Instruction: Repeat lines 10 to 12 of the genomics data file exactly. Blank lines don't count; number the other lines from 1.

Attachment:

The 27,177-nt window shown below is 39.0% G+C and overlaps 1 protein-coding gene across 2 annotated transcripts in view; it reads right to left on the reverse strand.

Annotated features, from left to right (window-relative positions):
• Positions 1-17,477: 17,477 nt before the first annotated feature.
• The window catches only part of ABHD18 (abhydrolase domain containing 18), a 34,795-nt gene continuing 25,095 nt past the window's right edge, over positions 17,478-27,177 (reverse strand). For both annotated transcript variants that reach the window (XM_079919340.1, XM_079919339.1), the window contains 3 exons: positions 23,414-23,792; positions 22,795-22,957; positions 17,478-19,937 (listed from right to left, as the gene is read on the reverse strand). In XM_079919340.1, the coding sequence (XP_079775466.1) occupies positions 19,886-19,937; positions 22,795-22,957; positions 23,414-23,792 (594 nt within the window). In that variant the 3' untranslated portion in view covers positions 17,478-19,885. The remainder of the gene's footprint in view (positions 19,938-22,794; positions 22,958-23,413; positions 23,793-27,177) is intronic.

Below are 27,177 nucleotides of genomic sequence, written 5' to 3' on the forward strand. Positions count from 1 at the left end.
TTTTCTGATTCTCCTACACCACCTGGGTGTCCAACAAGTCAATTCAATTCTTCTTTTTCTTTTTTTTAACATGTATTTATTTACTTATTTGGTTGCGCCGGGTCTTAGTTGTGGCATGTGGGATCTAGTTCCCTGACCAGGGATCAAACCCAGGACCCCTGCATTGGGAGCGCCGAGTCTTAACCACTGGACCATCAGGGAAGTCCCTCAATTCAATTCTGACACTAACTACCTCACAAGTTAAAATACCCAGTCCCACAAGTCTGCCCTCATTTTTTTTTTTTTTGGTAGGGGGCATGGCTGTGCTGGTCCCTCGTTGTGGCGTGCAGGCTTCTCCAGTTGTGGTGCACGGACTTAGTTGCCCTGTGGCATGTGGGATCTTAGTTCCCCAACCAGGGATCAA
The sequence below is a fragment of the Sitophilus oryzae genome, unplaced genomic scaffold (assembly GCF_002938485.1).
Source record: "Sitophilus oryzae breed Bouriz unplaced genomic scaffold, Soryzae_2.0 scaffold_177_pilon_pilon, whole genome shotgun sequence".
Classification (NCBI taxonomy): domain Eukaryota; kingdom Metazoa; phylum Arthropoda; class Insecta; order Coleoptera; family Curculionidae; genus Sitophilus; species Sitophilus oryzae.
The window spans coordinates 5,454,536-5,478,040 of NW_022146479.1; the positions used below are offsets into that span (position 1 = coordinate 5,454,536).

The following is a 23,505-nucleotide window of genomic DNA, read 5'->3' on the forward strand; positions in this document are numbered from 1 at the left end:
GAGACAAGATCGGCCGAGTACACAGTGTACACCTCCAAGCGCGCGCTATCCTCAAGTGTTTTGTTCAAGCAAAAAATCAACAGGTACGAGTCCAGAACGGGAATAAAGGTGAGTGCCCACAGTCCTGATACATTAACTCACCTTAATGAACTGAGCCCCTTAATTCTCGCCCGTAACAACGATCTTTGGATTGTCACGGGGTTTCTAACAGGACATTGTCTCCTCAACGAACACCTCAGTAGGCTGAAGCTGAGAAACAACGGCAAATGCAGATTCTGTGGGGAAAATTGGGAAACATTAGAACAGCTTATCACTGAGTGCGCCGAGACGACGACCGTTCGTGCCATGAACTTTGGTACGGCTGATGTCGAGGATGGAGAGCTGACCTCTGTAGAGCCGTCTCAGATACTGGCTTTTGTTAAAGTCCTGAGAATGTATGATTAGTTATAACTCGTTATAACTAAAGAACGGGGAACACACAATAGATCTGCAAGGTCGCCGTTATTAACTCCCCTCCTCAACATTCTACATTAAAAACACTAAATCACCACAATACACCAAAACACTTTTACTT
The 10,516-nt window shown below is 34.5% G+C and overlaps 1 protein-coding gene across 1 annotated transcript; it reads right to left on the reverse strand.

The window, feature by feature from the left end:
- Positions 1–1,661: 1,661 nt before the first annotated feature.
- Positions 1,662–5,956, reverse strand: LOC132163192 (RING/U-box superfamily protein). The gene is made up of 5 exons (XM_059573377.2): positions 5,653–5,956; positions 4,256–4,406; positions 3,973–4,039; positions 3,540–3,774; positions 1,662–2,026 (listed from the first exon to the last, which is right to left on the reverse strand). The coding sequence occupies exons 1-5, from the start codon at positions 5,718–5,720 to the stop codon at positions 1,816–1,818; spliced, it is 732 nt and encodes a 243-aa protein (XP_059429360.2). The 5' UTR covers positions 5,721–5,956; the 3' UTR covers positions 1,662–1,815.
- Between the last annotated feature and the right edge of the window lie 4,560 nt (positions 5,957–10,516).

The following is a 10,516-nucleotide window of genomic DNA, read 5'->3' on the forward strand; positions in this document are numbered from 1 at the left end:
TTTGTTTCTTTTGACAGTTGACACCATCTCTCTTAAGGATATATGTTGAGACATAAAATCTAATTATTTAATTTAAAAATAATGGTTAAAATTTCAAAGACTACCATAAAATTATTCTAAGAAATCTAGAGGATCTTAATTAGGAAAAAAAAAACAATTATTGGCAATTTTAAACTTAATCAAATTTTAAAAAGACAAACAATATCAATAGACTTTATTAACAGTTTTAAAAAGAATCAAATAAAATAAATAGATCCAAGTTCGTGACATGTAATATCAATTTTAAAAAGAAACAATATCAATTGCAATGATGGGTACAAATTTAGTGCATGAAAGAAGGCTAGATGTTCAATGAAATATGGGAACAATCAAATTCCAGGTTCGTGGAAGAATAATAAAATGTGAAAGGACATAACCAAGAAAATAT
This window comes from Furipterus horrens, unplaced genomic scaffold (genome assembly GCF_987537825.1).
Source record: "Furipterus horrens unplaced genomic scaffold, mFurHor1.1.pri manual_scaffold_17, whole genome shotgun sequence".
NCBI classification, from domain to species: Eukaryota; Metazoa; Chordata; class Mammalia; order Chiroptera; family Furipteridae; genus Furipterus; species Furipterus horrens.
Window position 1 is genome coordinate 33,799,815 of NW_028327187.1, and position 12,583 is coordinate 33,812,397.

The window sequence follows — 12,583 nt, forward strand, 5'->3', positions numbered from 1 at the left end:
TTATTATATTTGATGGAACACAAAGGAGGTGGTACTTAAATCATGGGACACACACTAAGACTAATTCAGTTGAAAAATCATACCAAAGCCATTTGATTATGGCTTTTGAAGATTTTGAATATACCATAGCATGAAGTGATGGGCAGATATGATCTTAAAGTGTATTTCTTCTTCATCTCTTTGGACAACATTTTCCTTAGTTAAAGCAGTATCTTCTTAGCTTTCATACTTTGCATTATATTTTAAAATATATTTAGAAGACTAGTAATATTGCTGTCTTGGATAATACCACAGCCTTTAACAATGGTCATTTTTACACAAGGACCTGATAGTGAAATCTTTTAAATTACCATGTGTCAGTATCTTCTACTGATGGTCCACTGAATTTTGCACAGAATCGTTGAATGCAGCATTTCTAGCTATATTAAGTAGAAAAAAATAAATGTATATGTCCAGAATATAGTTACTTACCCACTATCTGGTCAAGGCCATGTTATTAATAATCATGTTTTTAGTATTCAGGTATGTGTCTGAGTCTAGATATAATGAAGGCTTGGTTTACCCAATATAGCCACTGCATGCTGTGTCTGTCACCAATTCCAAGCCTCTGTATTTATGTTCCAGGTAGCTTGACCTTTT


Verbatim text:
The window spans coordinates 5,454,536-5,478,040 of NW_022146479.1; the positions used below are offsets into that span (position 1 = coordinate 5,454,536).

The following is a 23,505-nucleotide window of genomic DNA, read 5'->3' on the forward strand; positions in this document are numbered from 1 at the left end:
GAGACAAGATCGGCCGAGTACACAGTGTACACCTCCAAGCGCGCGCTATCCTCAAGTGTTTTGTTCAAGCAAAAAATCAACAGGTACGAGTCCAGAACGGGAATAAAGGTGAGTGCCCACAGTCCTGATACATTAACTCACCTTAATGAACTGAGCCCCTTAATTCTCGCCCGTAACAACGATCTTTGGATTGTCACGGGGTTTCTAACAGGACATTGTCTCCTCAACGAACACCTCAGTAGGCTGAAGCTGAGAAACAACGGCAAATGCAGATTCTGTGGGGAAAATTGGGAAACATTAGAACAGCTTATCACTGAGTGCGCCGAGACGACGACCGTTCGTGCCATGAACTTTGGTACGGCTGATGTCGAGGATGGAGAGCTGACCTCTGTAGAGCCGTCTCAGATACTGGCTTTTGTTAAAGTCCTGAGAATGTATGATTAGTTATAACTCGTTATAACTAAAGAACGGGGAACACACAATAGATCTGCAAGGTCGCCGTTATTAACTCCCCTCCTCAACATTCTACATTAAAAACACTAAATCACCACAATACACCAAAACACTTTTACTT